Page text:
The U.N. special envoy to Yemen sought to downplay the significance of the failure of peace talks to start, saying on Saturday that he would head back to Yemen "within days" to try and agree on a new date.

A delegation of the internationally recognized government arrived in Geneva for the talks, which were supposed to start Thursday, but their war rivals — Iranian-backed rebels known as the Houthis — did not, arguing they could not go because they did not have guarantees for their safe return.

Addressing a news conference in Geneva, Martin Griffiths declined to blame either side for the failure to start the talks, saying apportioning blame would not help Yemen. He insisted that the "consultation" — the term used by the U.N. to refer to the talks — had begun when he and his team held three days of talks with the government delegation.

"There was an effort on the part of the Ansar Allah to come here," said Griffiths, using the formal name of the Houthis. "They wanted to be here. We just did not make it. It's not the first time that we have difficulties in a Yemeni context. Criticizing one or the other doesn't help Yemen. Things happen."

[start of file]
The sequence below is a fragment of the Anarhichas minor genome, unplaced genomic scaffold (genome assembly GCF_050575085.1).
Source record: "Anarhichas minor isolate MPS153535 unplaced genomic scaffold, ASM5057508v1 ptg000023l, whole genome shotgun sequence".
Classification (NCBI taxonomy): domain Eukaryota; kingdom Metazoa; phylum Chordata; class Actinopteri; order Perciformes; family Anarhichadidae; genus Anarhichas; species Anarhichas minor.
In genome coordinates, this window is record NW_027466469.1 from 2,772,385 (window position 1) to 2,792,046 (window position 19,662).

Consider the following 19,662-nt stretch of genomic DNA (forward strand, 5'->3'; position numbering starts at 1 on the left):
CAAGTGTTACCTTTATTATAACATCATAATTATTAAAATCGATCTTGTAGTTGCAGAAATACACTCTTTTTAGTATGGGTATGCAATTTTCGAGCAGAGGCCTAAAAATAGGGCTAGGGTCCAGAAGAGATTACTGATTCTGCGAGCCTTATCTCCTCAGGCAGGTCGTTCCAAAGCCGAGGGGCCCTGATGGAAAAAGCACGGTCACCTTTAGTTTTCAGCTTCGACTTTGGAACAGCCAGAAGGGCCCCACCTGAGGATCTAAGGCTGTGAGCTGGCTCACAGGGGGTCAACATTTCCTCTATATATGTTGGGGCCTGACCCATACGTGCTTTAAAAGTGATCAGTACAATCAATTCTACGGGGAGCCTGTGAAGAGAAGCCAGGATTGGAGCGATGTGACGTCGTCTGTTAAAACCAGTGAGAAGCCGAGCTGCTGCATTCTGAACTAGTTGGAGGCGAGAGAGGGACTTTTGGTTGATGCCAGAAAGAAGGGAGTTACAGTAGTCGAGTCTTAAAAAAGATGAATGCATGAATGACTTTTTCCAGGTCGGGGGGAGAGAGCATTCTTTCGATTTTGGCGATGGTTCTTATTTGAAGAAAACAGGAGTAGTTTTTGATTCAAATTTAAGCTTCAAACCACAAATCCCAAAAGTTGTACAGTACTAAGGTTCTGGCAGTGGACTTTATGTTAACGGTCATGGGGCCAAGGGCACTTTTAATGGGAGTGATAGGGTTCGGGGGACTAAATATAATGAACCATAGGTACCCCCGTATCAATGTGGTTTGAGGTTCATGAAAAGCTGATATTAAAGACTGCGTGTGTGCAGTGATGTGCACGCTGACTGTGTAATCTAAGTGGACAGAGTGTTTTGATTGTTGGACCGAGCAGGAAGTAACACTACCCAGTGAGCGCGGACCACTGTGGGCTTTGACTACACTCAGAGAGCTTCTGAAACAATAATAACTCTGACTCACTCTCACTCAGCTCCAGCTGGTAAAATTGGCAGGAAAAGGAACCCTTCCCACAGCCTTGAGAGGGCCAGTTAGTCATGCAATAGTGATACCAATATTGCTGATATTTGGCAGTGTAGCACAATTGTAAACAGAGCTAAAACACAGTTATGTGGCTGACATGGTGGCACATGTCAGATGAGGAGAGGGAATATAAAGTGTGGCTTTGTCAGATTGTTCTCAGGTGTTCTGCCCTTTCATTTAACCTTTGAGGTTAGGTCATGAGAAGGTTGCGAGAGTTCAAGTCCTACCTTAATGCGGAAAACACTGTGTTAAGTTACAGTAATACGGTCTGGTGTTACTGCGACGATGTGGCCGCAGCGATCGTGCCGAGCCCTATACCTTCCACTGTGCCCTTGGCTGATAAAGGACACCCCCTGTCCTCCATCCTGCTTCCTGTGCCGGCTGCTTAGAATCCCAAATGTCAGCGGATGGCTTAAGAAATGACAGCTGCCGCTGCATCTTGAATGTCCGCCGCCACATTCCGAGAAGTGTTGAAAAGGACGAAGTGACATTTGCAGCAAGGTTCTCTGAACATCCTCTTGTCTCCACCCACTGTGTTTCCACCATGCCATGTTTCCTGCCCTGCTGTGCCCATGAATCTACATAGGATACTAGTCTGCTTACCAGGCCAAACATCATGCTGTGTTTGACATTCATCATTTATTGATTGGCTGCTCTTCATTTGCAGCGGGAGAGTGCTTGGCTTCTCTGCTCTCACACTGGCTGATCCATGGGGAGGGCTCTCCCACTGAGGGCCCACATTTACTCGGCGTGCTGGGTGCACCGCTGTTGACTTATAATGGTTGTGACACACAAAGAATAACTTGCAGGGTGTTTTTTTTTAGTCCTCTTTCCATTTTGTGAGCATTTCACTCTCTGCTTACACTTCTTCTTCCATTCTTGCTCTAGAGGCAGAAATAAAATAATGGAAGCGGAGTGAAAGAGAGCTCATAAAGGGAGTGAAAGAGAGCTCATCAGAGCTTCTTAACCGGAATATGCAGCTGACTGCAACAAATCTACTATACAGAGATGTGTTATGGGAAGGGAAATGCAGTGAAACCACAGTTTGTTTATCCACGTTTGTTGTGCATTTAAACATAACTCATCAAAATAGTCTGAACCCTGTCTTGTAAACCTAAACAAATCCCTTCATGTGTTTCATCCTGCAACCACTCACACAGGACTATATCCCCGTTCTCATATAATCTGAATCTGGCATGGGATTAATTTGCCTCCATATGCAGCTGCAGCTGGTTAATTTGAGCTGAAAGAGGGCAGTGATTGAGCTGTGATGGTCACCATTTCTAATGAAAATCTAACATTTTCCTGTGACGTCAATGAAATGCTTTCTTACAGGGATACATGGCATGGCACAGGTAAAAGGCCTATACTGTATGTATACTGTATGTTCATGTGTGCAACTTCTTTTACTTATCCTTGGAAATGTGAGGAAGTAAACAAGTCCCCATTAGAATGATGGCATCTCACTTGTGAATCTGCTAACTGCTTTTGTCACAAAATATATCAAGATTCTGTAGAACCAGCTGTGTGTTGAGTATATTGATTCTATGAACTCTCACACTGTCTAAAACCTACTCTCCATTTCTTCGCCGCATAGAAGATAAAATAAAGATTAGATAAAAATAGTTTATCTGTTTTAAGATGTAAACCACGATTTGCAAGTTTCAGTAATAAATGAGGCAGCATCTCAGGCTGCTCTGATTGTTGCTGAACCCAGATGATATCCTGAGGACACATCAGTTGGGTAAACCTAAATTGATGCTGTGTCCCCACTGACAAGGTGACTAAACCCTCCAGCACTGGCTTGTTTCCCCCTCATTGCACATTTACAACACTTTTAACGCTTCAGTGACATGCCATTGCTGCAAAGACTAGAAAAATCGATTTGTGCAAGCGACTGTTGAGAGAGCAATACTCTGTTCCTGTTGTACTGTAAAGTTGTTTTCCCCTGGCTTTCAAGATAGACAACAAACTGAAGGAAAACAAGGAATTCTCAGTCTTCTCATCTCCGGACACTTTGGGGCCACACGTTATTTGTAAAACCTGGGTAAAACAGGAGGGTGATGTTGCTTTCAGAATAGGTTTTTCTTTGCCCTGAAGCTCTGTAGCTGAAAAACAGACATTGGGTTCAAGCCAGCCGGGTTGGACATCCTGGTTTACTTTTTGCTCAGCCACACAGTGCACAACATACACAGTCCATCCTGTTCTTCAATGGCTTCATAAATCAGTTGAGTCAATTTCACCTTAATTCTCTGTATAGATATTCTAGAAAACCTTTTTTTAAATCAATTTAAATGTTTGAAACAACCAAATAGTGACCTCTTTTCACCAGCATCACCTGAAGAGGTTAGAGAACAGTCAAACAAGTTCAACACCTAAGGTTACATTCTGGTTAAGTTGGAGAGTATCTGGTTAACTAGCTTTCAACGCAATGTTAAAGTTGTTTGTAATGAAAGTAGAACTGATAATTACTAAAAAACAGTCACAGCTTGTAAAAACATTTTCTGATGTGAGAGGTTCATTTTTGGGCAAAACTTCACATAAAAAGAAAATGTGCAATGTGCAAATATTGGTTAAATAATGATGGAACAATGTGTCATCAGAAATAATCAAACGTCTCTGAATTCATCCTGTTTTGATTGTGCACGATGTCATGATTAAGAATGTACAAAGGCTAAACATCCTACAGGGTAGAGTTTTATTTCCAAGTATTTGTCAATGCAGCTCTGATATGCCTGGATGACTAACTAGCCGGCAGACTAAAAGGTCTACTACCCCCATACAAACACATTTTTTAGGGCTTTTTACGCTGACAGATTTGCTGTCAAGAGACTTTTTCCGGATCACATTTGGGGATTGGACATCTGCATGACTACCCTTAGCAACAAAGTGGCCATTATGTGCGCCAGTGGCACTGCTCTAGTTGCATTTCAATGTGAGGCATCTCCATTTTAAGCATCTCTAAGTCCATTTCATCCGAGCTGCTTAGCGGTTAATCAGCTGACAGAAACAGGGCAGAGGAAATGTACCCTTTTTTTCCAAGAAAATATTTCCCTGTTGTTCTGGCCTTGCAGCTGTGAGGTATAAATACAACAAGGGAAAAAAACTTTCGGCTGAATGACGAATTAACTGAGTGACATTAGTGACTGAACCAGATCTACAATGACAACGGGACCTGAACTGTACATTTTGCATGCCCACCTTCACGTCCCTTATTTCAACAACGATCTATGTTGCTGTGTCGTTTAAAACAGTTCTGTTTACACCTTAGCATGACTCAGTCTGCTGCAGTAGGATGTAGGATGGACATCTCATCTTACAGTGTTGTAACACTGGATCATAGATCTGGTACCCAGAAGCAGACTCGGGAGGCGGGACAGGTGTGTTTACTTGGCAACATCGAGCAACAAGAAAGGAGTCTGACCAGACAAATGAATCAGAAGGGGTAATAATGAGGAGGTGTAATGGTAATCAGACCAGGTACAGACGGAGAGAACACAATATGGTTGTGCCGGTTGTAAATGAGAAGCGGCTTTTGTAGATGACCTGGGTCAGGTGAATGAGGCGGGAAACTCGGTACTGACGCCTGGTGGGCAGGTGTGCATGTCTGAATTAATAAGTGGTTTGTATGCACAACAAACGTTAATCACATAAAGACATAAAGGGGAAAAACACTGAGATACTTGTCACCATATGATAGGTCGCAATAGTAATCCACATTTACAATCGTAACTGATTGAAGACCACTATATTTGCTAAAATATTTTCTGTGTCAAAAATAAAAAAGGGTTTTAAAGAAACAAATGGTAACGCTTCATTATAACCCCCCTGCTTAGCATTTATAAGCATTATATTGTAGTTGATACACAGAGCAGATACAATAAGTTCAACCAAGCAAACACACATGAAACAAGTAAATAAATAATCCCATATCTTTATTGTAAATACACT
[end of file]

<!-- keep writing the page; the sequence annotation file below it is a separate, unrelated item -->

The envoy's refusal to apportion blame angered the Yemeni government. Addressing a news conference that immediately followed Griffith's, Yemen Foreign Minister Khaled al-Yamani said the envoy's comments sought to "appease and find excuses" for the Houthis. Their failure to travel to Geneva, he added, showcased their "irresponsibility."

The talks would have been the first between Yemen's war rivals in two years.

The Houthis insist on traveling to Geneva on an Omani flight, saying that would ensure their safe return to Yemen. "We want guarantees on our return to Yemen," senior Houthi official Deif Allah al-Shami said Friday.

On Thursday, senior rebel official Mohammed Ali al-Houthi said on Twitter that the Saudi-led coalition backing Yemen's internationally recognized government refused to grant the Omani flight authorization to transfer their delegation to Geneva. He said that raised the risk of being prevented from returning to Yemen, which he said happened in 2016 after a failed round of talks.

The coalition, which has imposed a land, sea and air blockade on Yemen since 2016, denied the allegation.

Yemen has been locked in a ruinous war pitting the Saudi-led coalition backing the government of Abed Rabbo Mansour Hadi against the Houthis since March 2015. Saudi-led airstrikes have hit schools, hospitals and wedding parties and killed thousands of Yemeni civilians. The Houthis have fired long-range missiles into Saudi Arabia and targeted vessels in the Red Sea.

At least 10,000 people have been killed in Yemen's conflict, which has exacerbated what the U.N. calls the world's worst humanitarian crisis.